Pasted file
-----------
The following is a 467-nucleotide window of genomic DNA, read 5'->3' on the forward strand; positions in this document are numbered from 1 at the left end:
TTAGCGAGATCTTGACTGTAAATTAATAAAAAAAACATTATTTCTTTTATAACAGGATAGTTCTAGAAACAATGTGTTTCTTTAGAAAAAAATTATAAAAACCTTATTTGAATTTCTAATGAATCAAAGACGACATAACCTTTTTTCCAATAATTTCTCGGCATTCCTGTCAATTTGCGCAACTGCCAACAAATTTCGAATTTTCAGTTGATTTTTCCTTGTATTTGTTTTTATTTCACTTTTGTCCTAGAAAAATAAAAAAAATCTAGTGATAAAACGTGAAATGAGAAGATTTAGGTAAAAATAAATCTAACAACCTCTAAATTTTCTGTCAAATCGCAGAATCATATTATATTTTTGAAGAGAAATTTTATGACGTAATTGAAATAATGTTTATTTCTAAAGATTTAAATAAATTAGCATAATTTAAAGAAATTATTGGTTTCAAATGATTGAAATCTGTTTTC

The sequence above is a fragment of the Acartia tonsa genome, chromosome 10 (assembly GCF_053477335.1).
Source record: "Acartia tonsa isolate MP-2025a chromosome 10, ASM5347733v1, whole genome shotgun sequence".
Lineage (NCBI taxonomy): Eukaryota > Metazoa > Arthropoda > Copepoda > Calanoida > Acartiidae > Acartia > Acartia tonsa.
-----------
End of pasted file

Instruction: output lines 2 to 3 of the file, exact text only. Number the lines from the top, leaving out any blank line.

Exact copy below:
TTAGCGAGATCTTGACTGTAAATTAATAAAAAAAACATTATTTCTTTTATAACAGGATAGTTCTAGAAACAATGTGTTTCTTTAGAAAAAAATTATAAAAACCTTATTTGAATTTCTAATGAATCAAAGACGACATAACCTTTTTTCCAATAATTTCTCGGCATTCCTGTCAATTTGCGCAACTGCCAACAAATTTCGAATTTTCAGTTGATTTTTCCTTGTATTTGTTTTTATTTCACTTTTGTCCTAGAAAAATAAAAAAAATCTAGTGATAAAACGTGAAATGAGAAGATTTAGGTAAAAATAAATCTAACAACCTCTAAATTTTCTGTCAAATCGCAGAATCATATTATATTTTTGAAGAGAAATTTTATGACGTAATTGAAATAATGTTTATTTCTAAAGATTTAAATAAATTAGCATAATTTAAAGAAATTATTGGTTTCAAATGATTGAAATCTGTTTTC

The sequence above is a fragment of the Acartia tonsa genome, chromosome 10 (assembly GCF_053477335.1).